There are now over 800 Rudolf Steiner schools around the world. They are well-established in most European countries, North America, Australia and New Zealand, They have been successful pilot schemes tested in Africa, India and most other parts of the world.
The long-term success of this educational movement sets it apart from almost every other attempt at educational reform in the twentieth century,
What were Rudolf Steiner’s beliefs?
Rudolf Steiner believed that education should be designed to meet the changing needs of a child as the child develops physically, mentally and emotionally. He believed that education should help a child to fulfil their full potential but he did not believe in pushing children towards goals that adults or society in general, believed to be desirable. His approach was systematic, and appears to have been based on his own extensive experience of working with children. Here are some of its key points:
Up to the age of seven encourage play, drawing, story telling, being at home, nature study and natural things.
Do not teach children younger than seven to read.
Teach a child to write before you teach them to read.
Do not keep changing a child's teacher: allow one teacher to carry on teaching the same class for seven years.
Allow children to concentrate on one subject at a time - do history two hours per day for several weeks and then do geography for two hours per day etc.
Find links between art and science.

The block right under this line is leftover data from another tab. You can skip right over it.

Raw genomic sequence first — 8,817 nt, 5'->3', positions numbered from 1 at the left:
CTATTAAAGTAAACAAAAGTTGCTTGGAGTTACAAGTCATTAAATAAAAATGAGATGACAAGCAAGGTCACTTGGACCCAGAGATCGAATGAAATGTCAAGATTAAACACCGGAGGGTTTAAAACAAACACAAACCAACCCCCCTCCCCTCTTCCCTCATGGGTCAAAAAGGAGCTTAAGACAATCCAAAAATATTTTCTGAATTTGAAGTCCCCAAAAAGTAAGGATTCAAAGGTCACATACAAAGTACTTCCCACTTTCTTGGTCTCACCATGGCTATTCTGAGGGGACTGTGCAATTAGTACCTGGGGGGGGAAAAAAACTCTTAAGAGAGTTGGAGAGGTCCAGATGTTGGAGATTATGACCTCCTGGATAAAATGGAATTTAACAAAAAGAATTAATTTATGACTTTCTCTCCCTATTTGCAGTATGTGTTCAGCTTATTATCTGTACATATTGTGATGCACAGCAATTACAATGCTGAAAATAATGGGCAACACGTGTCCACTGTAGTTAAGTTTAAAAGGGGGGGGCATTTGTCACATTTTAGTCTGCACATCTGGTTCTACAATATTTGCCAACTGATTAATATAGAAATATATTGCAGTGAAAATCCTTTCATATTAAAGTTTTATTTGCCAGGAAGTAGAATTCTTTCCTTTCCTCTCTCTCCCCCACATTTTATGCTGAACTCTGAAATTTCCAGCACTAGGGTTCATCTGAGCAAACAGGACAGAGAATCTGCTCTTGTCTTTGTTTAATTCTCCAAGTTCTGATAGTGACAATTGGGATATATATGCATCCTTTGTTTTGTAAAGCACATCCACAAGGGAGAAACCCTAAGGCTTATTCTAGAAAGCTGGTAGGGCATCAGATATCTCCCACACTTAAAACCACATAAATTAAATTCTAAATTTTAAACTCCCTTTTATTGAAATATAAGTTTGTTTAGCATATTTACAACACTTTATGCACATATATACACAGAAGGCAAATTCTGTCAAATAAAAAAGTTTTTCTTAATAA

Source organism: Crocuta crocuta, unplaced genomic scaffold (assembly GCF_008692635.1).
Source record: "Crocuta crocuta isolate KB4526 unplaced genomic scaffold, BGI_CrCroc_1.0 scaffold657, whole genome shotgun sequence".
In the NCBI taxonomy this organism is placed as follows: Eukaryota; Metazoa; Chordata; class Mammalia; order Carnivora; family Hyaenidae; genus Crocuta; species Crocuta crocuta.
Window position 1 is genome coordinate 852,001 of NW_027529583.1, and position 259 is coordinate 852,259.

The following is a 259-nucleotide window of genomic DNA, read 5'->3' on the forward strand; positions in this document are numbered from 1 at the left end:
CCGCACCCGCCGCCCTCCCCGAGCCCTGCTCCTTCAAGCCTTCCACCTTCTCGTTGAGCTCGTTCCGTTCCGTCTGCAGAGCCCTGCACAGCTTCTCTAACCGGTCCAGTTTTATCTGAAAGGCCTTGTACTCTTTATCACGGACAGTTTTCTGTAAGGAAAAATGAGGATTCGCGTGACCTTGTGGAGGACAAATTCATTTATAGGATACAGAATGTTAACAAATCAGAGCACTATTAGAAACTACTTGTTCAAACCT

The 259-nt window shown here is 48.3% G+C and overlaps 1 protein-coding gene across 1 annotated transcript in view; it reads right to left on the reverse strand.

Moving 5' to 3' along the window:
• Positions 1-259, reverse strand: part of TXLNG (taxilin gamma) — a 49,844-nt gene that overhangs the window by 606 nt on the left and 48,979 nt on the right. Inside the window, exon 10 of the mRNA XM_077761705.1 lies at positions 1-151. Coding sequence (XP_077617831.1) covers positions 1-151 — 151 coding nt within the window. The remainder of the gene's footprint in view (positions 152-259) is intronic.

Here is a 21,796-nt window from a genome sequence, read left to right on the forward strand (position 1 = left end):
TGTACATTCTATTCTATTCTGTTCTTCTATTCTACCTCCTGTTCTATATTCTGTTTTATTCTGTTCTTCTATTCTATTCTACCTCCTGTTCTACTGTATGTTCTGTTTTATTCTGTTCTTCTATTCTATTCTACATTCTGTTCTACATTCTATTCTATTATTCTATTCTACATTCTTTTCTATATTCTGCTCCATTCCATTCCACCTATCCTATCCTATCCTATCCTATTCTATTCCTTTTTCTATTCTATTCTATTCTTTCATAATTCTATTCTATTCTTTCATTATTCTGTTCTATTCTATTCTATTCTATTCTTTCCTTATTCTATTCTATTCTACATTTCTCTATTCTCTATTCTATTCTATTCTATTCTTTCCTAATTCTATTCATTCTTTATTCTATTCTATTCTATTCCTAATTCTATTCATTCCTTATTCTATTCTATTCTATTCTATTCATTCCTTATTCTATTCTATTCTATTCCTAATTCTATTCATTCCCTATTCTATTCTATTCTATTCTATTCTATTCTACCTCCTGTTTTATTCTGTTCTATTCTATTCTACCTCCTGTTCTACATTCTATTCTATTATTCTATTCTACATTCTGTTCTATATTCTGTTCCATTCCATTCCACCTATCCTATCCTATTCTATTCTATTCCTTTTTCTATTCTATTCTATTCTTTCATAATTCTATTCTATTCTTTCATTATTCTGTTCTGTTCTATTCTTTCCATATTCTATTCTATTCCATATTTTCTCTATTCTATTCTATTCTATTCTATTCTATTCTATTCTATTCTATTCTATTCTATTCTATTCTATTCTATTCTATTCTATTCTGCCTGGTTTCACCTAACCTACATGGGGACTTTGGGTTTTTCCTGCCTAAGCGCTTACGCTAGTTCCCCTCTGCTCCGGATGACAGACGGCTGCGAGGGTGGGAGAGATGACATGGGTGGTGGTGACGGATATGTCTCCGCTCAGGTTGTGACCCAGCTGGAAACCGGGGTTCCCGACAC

Engage with the child and make sure that they are enthusiastic about the material being covered.
Give a moral lead but do not teach a particular set of beliefs.
Encourage learning for its own sake. Do not just work for exams.
He made specific curriculum suggestions for history, geography, mathematics, languages, literature, science, handwork, gymnastics, painting, music. Obviously, some of these are more appropriate than others to today's conditions.He was very rigorous in ensuring that his beliefs were fulfilled, and modified the work done in the school to ensure that the children had covered the same subject matter, and attained the same skills, as children in other schools at the appropriate ages.
Steiner schools today
The Steiner Waldorf Schools Fellowship (SWSF) represents 31 Steiner schools, 56 Early Years settings, and six Steiner Teacher training courses in the UK and Ireland.
It is the home of the European Council for Steiner Education bringing together some 550 schools in 20 countries and it is a partner in the Alliance for Childhood. There are over 880 schools, 1500 Early Years settings and 60 Teacher Trainings worldwide
Steiner schools have their own comprehensive and distinctive curriculum and teaching methods for pupils up to 18. This curriculum is still based on a pedagogical philosophy that places emphasis on the whole development of the child. This will include a child's spiritual, physical and moral well-being as well as academic progress.
There is a strong emphasis on social abilities and the development of pre-numeracy and literacy skills. Formal learning begins later, and learning is done in a very creative and artistic environment.
Steiner schools have a long track record of successful outcomes despite a non academic selective admissions policy. Social inclusion is fundamental to the ethos of the schools.
Steiner Education respects the essential nature of childhood and is hence the education is geared to enable each pupil to develop the abilities and confidence needed for life. In pre-school and primary school the education provides a solid foundation of faculties and experiences. These are fundamental for a secure secondary level. At this stage qualities such as emotional maturity, good judgement, creativity and initiative with a strong moral sense of responsibility are cultivated.